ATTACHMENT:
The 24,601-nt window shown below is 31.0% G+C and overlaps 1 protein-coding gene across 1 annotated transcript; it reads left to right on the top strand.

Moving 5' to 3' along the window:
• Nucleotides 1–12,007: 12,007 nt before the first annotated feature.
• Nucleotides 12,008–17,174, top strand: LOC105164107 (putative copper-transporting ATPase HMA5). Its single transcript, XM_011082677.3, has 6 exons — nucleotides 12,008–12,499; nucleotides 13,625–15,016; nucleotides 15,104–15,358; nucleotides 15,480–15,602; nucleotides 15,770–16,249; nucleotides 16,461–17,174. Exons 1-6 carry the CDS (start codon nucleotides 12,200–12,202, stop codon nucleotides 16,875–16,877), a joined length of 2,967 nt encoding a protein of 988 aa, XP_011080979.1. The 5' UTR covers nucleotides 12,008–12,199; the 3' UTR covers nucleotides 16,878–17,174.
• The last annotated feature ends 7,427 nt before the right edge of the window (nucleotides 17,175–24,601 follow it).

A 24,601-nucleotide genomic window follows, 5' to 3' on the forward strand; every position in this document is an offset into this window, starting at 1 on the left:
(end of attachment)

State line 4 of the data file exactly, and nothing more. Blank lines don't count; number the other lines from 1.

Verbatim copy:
• Nucleotides 12,008–17,174, top strand: LOC105164107 (putative copper-transporting ATPase HMA5). Its single transcript, XM_011082677.3, has 6 exons — nucleotides 12,008–12,499; nucleotides 13,625–15,016; nucleotides 15,104–15,358; nucleotides 15,480–15,602; nucleotides 15,770–16,249; nucleotides 16,461–17,174. Exons 1-6 carry the CDS (start codon nucleotides 12,200–12,202, stop codon nucleotides 16,875–16,877), a joined length of 2,967 nt encoding a protein of 988 aa, XP_011080979.1. The 5' UTR covers nucleotides 12,008–12,199; the 3' UTR covers nucleotides 16,878–17,174.